Emotion in the arts and in sport

The links between emotion and the arts are obvious and yet quite difficult to understand. For example, think of your emotional reactions when you read a novel, go to a play or watch some modern dance. You might react emotionally to the work itself, and to the performance in the case of the play or the dance, or to the particular characters in the novel or the performers on the stage, or to the emotions that they are apparently experiencing. Art can be abstract and yet we still react emotionally to it. Art can represent very negative emotions (as in the case of a tragedy, for example) and yet overall we might react positively to it, as a work of art.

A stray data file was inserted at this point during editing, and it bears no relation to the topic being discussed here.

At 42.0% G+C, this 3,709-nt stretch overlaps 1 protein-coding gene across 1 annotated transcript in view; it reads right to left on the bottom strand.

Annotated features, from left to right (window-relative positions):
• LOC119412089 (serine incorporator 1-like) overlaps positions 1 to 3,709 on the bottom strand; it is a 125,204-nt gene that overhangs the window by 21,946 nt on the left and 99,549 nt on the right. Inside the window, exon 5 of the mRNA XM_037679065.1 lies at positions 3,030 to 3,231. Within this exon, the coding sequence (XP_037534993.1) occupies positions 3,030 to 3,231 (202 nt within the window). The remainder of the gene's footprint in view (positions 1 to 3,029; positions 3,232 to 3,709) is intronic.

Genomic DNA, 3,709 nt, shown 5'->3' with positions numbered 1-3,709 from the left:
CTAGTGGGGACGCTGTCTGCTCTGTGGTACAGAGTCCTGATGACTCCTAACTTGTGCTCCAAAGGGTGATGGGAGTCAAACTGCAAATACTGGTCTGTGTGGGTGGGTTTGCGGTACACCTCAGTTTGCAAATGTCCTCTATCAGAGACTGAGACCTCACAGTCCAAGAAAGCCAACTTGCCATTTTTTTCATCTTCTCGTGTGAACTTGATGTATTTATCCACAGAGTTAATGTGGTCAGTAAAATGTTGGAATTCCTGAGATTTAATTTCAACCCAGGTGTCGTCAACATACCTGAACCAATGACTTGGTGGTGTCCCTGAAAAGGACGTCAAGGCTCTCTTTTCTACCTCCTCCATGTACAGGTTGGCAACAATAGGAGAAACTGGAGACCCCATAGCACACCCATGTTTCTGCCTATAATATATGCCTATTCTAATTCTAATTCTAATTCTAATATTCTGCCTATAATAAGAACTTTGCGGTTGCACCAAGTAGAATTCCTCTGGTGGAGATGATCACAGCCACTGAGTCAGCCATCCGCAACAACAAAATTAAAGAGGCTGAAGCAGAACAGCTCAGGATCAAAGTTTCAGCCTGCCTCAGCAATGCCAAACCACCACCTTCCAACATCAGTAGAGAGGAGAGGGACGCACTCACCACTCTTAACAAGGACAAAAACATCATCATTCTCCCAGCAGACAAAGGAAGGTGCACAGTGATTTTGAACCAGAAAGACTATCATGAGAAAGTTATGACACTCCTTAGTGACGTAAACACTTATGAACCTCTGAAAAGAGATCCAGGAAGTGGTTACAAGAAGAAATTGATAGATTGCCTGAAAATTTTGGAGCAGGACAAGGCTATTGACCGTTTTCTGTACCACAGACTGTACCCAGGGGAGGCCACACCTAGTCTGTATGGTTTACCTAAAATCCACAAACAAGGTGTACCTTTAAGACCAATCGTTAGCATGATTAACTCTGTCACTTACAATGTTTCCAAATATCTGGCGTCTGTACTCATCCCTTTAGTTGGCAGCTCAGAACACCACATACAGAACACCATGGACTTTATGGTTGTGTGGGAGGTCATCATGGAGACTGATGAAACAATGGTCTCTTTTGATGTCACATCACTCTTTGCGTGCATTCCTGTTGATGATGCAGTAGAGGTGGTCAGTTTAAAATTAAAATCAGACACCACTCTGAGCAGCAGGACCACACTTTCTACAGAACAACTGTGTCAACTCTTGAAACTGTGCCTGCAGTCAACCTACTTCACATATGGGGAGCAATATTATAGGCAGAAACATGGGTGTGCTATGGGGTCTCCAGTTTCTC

Capsule History of Psychology

The anatomist Ernst Heinrich Weber and the physicist and philosopher Gustav Fechner measured the relations between objective changes in physical stimuli, such as brightness or weight, and subjective changes in the internal sensations the stimuli generate. The crucial finding of Weber and Fechner was that subjective differences were not simply equivalent to objective differences. Rather, it turned out that for many dimensions, the magnitude of change required to make a subjective difference ( just noticeable difference, or jnd ) increased as overall intensity increased, often following an approximately logarithmic function, known as the Weber-Fechner Law. Weber and Fechner's contribution to cognitive psychology was much more general than identifying the law that links their names. They convincingly demonstrated that, contrary to the claim that thought is inherently impossible to measure, it is in fact possible to measure mental concepts, such as the degree of sensation produced by a...

The Biological Domain